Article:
• Brewer
  • ****
  • Posts: 360
  • Latest creation: Big Smash Saturday
    • View Profile
    • alcaponejunior.wordpress.com
Re: First Wort Hopping question
« Reply #4 on: February 04, 2013, 09:55:42 AM »
I use FWH in most of my beers, from APA/AIPA to pils and even tripels.

It gives me a nice hop flavor and adds a bit of smooth bitterness.  I start by deciding how much hop flavor I want, then adding the appropriate amount of FWH....usually 1-2 oz.  I count the bitterness from them as a 20 min. addition.  After having some beers analyzed, that seems like a pretty accurate guess.  Then I add enough hops at 60 to get the bitterness I'm going for.

Curious.  Beersmith II counts FWH as giving more bitterness units than a 60 minute addition.  .75 of bravo at 60 gives me 37.9 IBUs, .75 of bravo at FWH gives me 41.7.  Any ideas?

Offline malzig

  • Brewer
  • ****
  • Posts: 466
    • View Profile
Re: First Wort Hopping question
« Reply #5 on: February 04, 2013, 10:11:52 AM »
I use FWH in most of my beers, from APA/AIPA to pils and even tripels.

It gives me a nice hop flavor and adds a bit of smooth bitterness.  I start by deciding how much hop flavor I want, then adding the appropriate amount of FWH....usually 1-2 oz.  I count the bitterness from them as a 20 min. addition.  After having some beers analyzed, that seems like a pretty accurate guess.  Then I add enough hops at 60 to get the bitterness I'm going for.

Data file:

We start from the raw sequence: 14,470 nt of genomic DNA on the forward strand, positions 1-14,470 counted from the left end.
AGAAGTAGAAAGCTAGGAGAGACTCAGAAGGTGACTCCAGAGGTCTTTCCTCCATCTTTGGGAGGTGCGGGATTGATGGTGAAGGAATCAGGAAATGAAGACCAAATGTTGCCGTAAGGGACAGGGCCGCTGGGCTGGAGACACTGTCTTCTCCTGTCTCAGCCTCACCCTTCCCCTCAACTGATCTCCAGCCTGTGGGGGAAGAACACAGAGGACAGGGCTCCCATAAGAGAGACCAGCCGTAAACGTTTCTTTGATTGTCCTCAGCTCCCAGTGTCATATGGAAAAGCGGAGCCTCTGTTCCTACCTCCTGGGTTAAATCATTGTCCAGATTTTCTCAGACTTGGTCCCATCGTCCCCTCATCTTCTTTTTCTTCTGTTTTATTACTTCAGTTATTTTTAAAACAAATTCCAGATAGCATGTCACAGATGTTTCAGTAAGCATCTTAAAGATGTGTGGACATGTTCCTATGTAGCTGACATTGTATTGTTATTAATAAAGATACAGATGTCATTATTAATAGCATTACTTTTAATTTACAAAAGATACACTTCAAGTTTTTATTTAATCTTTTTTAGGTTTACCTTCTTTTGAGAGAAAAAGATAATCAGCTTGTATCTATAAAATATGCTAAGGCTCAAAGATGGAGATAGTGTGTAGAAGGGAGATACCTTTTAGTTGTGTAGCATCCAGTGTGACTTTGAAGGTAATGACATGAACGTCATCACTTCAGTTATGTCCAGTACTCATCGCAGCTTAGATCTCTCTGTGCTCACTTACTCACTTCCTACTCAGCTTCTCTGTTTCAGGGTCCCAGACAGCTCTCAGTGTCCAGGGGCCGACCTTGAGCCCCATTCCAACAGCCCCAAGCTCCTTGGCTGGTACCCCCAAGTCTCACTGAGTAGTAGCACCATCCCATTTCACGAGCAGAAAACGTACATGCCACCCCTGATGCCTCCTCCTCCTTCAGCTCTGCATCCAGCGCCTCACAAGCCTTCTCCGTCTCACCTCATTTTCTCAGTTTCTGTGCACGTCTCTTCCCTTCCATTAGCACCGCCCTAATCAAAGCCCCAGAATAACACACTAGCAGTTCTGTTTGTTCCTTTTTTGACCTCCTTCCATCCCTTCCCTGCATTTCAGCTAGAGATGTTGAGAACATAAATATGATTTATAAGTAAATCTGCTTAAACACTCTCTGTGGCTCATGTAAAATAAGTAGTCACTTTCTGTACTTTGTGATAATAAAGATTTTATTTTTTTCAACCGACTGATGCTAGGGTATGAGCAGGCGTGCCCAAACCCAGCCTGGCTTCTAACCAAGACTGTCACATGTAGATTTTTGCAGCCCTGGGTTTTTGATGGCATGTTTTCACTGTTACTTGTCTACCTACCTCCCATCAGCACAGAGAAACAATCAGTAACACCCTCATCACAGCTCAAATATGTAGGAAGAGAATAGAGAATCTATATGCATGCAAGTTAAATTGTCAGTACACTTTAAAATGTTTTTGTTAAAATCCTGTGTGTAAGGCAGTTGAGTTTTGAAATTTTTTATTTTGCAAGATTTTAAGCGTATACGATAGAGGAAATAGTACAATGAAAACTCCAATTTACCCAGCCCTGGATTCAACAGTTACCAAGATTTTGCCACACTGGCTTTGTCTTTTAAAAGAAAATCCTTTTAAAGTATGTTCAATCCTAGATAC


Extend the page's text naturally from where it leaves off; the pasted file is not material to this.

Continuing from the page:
Curious.  Beersmith II counts FWH as giving more bitterness units than a 60 minute addition.  .75 of bravo at 60 gives me 37.9 IBUs, .75 of bravo at FWH gives me 41.7.  Any ideas?
That sounds about right.  FWH can give about 10% more IBUs than a 60' addition, but less bitterness.

Offline denny

  • Administrator
  • I must live here
  • *****
  • Posts: 11643
  • Noti OR [1991.4, 287.6deg] AR
    • View Profile
    • Dennybrew
First Wort Hopping question
« Reply #6 on: February 04, 2013, 10:33:37 AM »
I use FWH in most of my beers, from APA/AIPA to pils and even tripels.

It gives me a nice hop flavor and adds a bit of smooth bitterness.  I start by deciding how much hop flavor I want, then adding the appropriate amount of FWH....usually 1-2 oz.  I count the bitterness from them as a 20 min. addition.  After having some beers analyzed, that seems like a pretty accurate guess.  Then I add enough hops at 60 to get the bitterness I'm going for.

Curious.  Beersmith II counts FWH as giving more bitterness units than a 60 minute addition.  .75 of bravo at 60 gives me 37.9 IBUs, .75 of bravo at FWH gives me 41.7.  Any ideas?

My own lab analysis showed that FWH beers measured about 10% more IBU.  But generally we taste beer, not measure it!  In a blind tasting, FWH beers were generally found to taste less bitter despite the increased measured IBU.

And that brings up a point about Beersmith and all other brewing software.....they're tools to help you brew the way you want to brew, not instructions on how to brew.  Don't automatically assume that any defaults are correct for you and your system.  For example, Promash comes set to default to evaporation as a %.  But the writer of it says you should reset that to gal./hr.
Life begins at 60.....1.060, that is!

www.dennybrew.com

The best, sharpest, funniest, weirdest and most knowledgable minds in home brewing contribute on the AHA forum. - Alewyfe

Offline alcaponejunior

  • Brewer
  • ****